Some ideas for using your credit wisely include using your credit card for gas or groceries – things that you would pay for anyway each month that you know you can afford to pay back. Don’t think of this as borrowing; you’re simply making your credit card the middleman that you should then pay back at the end of the month. If it helps you, give yourself a budget for your credit card and set up a pre-authorization payment to make sure that the amount is covered each month. If you do need to spend a little more, aim to pay the majority back and up your payment for the following month.

Check your credit report for errors

When you’re trying to rebuild your credit score, you should sign up to a credit report agency that can help you get a realistic picture of your finances. Analyze your report carefully, as there might be errors present that you weren’t aware of. There are ways to dispute errors on your credit report that involve putting your dispute in writing to put your case forward. You’ll also need to gather any evidence that you have such as bill payments and correspondence that you have received to help you clear these inaccuracies. Your credit report will also highlight any known financial associations, such as an ex-partner or a roommate that you may have had a joint account with. Make sure that your credit report is in good order to make sure that it accurately reflects your circumstances.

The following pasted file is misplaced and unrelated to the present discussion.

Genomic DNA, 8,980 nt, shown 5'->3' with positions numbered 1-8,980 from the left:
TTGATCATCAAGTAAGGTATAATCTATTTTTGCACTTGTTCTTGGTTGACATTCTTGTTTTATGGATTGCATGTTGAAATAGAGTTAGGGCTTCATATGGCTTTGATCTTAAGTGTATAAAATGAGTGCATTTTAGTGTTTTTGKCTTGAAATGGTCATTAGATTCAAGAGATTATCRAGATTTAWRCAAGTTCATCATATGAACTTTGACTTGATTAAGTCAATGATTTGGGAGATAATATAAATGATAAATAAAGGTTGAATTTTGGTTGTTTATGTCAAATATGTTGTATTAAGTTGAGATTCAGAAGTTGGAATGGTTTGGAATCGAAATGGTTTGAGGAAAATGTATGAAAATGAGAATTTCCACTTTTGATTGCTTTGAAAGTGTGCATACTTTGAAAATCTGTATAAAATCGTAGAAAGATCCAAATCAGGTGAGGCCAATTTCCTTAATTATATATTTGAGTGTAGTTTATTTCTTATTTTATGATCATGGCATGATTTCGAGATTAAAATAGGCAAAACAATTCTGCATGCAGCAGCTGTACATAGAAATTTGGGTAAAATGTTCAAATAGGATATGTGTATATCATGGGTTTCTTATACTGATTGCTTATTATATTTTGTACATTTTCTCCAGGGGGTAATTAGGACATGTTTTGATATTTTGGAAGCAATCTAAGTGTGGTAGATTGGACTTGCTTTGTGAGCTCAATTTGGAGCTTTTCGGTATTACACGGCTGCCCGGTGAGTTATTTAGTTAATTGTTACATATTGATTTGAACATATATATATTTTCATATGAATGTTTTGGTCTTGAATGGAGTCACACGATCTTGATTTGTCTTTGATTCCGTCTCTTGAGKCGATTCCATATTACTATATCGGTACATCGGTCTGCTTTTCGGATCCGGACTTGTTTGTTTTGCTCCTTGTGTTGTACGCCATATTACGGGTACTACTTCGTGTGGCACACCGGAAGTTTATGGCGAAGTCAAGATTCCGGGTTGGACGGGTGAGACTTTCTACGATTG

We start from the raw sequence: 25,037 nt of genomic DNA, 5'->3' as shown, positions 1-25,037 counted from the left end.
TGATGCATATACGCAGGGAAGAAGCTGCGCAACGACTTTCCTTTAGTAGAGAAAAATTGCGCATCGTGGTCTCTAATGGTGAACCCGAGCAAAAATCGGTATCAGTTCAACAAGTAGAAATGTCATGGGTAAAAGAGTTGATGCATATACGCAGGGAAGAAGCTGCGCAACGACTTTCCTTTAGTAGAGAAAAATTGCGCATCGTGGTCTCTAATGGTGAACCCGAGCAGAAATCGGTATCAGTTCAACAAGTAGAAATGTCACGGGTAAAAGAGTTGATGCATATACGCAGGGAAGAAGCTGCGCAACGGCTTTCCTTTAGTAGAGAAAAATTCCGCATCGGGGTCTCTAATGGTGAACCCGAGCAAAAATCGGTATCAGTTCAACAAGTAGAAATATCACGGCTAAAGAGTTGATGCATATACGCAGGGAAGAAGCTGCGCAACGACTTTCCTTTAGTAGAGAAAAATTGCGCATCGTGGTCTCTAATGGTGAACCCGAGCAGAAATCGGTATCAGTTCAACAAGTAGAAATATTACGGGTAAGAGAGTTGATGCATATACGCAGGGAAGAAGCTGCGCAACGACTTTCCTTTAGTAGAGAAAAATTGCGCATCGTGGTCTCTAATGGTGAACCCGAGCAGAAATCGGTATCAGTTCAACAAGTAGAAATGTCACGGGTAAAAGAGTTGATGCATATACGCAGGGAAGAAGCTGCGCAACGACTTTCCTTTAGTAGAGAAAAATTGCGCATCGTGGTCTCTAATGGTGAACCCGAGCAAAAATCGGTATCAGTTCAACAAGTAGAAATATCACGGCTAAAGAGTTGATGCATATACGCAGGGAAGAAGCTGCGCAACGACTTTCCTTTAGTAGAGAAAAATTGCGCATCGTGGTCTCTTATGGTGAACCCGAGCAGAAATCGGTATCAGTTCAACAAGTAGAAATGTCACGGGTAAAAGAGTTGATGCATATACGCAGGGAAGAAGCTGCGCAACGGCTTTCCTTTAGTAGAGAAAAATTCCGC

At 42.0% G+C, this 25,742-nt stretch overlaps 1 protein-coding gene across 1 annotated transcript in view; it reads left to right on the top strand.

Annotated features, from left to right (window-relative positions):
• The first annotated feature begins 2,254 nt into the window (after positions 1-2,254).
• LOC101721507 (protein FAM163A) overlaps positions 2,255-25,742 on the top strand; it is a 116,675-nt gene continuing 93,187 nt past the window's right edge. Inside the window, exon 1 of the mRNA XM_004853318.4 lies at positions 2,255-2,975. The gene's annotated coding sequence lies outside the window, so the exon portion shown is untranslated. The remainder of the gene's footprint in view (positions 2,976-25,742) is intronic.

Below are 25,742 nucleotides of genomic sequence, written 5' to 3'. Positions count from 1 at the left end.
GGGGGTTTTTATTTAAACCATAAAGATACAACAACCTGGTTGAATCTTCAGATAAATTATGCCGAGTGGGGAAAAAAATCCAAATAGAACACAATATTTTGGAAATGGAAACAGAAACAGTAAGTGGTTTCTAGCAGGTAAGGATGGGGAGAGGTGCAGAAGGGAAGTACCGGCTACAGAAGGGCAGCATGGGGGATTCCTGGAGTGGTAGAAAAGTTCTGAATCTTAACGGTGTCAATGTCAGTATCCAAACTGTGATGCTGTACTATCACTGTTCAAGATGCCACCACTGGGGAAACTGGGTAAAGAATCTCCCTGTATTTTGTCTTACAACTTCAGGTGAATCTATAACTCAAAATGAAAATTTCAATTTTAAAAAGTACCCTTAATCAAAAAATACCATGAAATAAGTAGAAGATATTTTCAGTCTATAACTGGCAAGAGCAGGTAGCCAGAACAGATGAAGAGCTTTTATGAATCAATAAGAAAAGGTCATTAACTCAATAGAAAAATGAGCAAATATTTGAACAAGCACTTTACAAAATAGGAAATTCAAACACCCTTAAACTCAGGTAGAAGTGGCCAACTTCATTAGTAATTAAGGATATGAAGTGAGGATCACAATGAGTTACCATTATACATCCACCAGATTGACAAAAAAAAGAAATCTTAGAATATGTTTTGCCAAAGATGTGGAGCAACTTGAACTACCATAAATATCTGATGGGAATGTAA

Don’t start making a tonne of credit applications

Applying for credit can also affect your score in a negative way. Making too many credit applications will make your credit rating drop as it will your credit accounts’ average age – something which lenders will look at. If you know you’re going to be needing a credit check in the next couple of months, hold off from making any credit applications. If you visit and similar credit report agencies, they will have tools that can tell you your chances of being accepted for credit before you apply. That way you can make sensible decisions about what credit to apply for and stop yourself from making multiple applications when by getting rejected.

Don’t let a poor credit rating get you down. You should celebrate the fact that you’ve managed to clear your debts, knowing that your credit score is something that can be built up much easier over time. While you look to rebuild your credit rating, set yourself a budget to help build savings and to help you develop better spending habits. Your new outlook on spending will be a great thing for your finances and stop you getting into trouble again in the future.

Staff Writer; Kim Adams